We went and sat down on the brightly colored seats to wait an extremely long time to see the doctor. I’m pretty sure they did that on purpose.
The kids looked at the fish tank, craned their little necks to watch Spongebob, and ran back and forth in the room thousands of times, winning me the stink eye from all the other parents in the room who had directed their children to sit still. My kids stole their children away with a simple
“but those kids are…”
Stolen away, to swing from the rafters with my two angels, but I am Wonder Woman. Your stink eye cannot penetrate my superhero powers.
After several hours, many children coming and going from my sons gang of roughens, and a highly coincidental crayon-on-wall incident, (not my kid) they put us in a room.
K was immediately stripped to the diaper. J, in solidarity with his sister, took off his pants. Ordinarily I would have chosen to ignore this particular display, but apparently j had chosen this day to “go commando”. We had words. He got a time out; I put him in the corner by the table. I looked away once and when I looked back, he was gone. He had climbed into the tiny triangle of space between the table (which came out of the wall like an ironing board) and the wall. I told him to do his time out there. (Ha! Bet he didn’t expect that. It looked MAD uncomfortable in there)
J got out of time out. He told me he was sorry (not), and then went to play with the curtain. Thirty seconds later, just as I went to deal with child extraction number four: children inside curtain, rolled up like a swiss cake roll, two things happen at once. The doctor came in, and k sat down, taking the curtain with her. My children were revealed, in a puddle of curtain that ought to be hanging on the rod. Luckily, it was a U-shaped rod, so it didn’t land on anybody’s head.
The doctor stared. I’m no longer Wonder Woman. I wasn’t even Linda Carter in that Pantene commercial she did twenty years ago.
I thought a quick-witted quip might ease the tension, so I said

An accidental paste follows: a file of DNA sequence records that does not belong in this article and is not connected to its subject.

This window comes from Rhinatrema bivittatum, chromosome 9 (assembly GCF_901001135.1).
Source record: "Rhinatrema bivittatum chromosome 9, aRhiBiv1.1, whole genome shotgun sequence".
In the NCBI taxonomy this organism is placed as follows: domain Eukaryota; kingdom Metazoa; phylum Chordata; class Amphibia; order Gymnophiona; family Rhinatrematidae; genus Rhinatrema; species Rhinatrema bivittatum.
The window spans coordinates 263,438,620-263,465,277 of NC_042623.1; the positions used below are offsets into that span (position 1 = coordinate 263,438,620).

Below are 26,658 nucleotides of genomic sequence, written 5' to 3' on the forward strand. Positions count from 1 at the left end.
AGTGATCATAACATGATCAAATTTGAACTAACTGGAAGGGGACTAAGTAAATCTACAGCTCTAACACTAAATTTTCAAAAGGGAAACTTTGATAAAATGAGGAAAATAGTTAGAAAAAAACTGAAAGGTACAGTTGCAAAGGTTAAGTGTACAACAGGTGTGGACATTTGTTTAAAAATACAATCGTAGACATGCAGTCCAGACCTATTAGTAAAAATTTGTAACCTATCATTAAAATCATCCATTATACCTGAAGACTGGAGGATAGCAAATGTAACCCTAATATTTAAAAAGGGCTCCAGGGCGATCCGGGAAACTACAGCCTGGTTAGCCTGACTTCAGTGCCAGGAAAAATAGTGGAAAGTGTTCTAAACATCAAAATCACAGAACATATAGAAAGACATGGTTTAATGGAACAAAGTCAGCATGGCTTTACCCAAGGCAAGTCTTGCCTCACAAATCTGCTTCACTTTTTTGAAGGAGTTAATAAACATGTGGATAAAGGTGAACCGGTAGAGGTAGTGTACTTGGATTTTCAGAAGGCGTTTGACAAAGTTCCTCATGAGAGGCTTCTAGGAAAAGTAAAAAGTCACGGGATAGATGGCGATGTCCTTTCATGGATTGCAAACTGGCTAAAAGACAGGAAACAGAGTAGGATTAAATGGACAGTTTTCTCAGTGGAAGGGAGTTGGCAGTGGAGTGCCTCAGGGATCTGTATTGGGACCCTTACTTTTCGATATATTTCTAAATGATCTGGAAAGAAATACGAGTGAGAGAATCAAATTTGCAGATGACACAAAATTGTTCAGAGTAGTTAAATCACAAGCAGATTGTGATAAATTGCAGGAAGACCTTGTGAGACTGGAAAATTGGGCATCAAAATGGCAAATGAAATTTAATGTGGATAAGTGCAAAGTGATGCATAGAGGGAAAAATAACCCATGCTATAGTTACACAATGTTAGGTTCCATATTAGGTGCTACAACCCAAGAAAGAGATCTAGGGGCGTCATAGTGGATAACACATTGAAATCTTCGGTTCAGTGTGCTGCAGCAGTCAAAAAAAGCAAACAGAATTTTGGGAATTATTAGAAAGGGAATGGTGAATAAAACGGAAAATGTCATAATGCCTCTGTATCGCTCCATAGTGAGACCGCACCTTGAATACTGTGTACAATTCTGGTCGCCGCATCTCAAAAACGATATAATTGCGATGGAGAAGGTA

I tried to convey by the stern look I gave my kids that this was all their fault. If she had asked, I would have totally thrown them under the bus. I think Dr. F found herself then, because in between telling us how okay the situation was, and how the curtain must have been loose anyhow, and how she’s sure children do this sort of thing all the time, she managed to give me the stink eye. My shields were penetrated.
I think they knew that should anything else happen, I’d tip the sketchy guy in the fez who parked our car with two children.
I have to go back in three months.
If this were something profound, I suppose you’d call this the epilogue. Since its not… Read it anyhow.
While I was waiting, and the kids were craning their necks to watch spongebob, there was a call on the loudspeaker. A calm cool voice came on and said
“code blue on the second floor, oncology, code blue on the second floor, oncology”.
I watched as a couple of white-clad personnel clicked through the door of our wing and walked down the hall. I was uncomfortable; This is a children’s hospital. There shouldn’t be a code blue anything for anything ever. Then the call came again a few minutes later
“Code blue, second floor, oncology. Code blue, second floor, oncology.”
Another few minutes went by and the white clad people come back. They didn’t look like they’d had a very good time. I was on the second floor. I have a pretty good idea where they went. I can’t get it out of my mind. Somewhere nearby, there’s a Mama just like me who’d lost her baby to cancer. It stayed with me like a headache in the back of my brain. Over and over, her baby’s gone, her baby’s gone…
On the way home, after a full day of pillaging, J and K fell asleep in the car.
I just sat there, listening to them breathe, and I gave thanks for them and for that moment, for their breath, because I know somewhere in Morristown there is a Mama like me, who won’t ever hear her baby’s breath again. I said a prayer for her and her family. I hope you do too.